SEATTLE -- Dozens of journalists were caught between protesters and police throughout the dramatic May Day melee. Images from Wednesday night show a variety of still and video photographers chasing after hot spots, including the arrests, flash bangs and pepper spray.
On social media sites, some have wondered if the strong media presence fueled the fire.
Throughout the day, protesters demonstrated a strong dislike for TV cameras.
"Get that mainstream-media camera out of my face please," one woman said during a morning May Day rally.
Many protesters attempted to interfere with live television coverage by holding up middle fingers and swearing near open microphones.
During the heart of the confrontation, journalists were battling flash bangs and tear gas, just like the protesters and bystanders.
"If you happened to be there, you were going to get a flash bang thrown your way," said Ken Lambert, a photographer with The Seattle Times.
Despite those challenges, Erika Schultz with The Seattle Times felt most people were pretty respectful -- "both the police and demonstrators," she said.
The challenges seemed greater for video cameras. Video evidence and verbal accounts indicate the first arrests might have come after a TV crew was allegedly assaulted Wednesday night.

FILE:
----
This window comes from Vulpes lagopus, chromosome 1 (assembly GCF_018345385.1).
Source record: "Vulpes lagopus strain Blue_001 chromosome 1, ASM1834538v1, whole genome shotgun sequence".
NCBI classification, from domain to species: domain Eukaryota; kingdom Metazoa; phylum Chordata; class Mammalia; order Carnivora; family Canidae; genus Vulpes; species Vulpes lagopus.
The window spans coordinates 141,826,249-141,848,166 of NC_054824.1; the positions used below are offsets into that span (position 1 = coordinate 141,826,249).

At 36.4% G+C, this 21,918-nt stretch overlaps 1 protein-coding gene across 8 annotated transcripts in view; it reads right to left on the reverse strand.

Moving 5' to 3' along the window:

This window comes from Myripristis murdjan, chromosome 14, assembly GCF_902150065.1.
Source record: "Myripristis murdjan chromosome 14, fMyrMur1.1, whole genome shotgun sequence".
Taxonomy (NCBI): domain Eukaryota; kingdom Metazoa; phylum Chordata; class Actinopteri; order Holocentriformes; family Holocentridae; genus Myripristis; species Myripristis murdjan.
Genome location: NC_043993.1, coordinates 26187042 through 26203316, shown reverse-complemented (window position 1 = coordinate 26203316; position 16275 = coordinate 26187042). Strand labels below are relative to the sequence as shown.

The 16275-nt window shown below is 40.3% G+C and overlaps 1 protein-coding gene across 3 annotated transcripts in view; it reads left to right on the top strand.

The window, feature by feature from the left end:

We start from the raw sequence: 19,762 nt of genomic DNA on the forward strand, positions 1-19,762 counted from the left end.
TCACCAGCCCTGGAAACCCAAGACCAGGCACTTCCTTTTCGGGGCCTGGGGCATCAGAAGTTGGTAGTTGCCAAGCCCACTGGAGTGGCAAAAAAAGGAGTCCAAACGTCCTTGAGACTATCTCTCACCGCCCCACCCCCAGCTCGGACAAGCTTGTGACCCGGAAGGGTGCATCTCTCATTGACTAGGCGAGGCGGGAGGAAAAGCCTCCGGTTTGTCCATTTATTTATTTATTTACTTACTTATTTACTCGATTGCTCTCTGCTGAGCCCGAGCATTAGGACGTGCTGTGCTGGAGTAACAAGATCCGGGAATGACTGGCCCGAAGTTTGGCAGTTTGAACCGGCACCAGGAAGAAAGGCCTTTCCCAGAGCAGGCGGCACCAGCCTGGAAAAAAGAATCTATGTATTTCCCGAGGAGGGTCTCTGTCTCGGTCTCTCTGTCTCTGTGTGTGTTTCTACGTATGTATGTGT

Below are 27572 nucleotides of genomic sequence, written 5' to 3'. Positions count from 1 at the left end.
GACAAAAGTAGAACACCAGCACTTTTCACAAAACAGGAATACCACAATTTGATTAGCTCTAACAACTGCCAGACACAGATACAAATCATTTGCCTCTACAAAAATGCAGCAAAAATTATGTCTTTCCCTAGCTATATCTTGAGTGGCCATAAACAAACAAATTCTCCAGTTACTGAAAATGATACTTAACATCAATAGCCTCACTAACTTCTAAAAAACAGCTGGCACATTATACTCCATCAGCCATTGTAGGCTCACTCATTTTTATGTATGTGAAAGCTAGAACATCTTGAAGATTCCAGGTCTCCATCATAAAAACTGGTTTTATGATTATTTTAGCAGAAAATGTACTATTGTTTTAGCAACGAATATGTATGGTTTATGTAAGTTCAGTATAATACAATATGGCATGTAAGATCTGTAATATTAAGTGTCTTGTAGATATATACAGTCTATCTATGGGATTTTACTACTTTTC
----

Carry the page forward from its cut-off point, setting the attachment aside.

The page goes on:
"That kind of begs the whole question, 'Was there a little bit of wag the dog?'" Lambert asked. "How much of it just feeds on itself at that point?"
University of Washington journalism professor David Domke said, at first, journalists were protest chroniclers. But gradually, they might have become unintentional catalysts.
"Where the media -- in telling the story, taking pictures, interview -- suddenly became part of the story and catalyzed it and made it blow up in a slightly different way," Domke said.
In a 24/7 news world, it puts an onus on journalists, police and protesters to be as thoughtful as possible, Domke argued.
"The protester has to know anything I do right now is going to be seen by millions," Domke said. "The journalist has to say, how I present this right now has an impact, is not going to be forgotten because it's going to be Tweeted."
KIRO Radio's Dave Ross says there's no way to know what would happen if the media were not there. And he doesn't want to know.
"The media's role is to cover the city," Ross said. "And they did that from all angles."
Lambert, of The Seattle Times, agrees.
"We are paid to cover the community, that's what we do. We're not going to not show up," he said. "I would say a lot of people that gripe, if they were given the alternative that there was coverage allowed, they would not like that."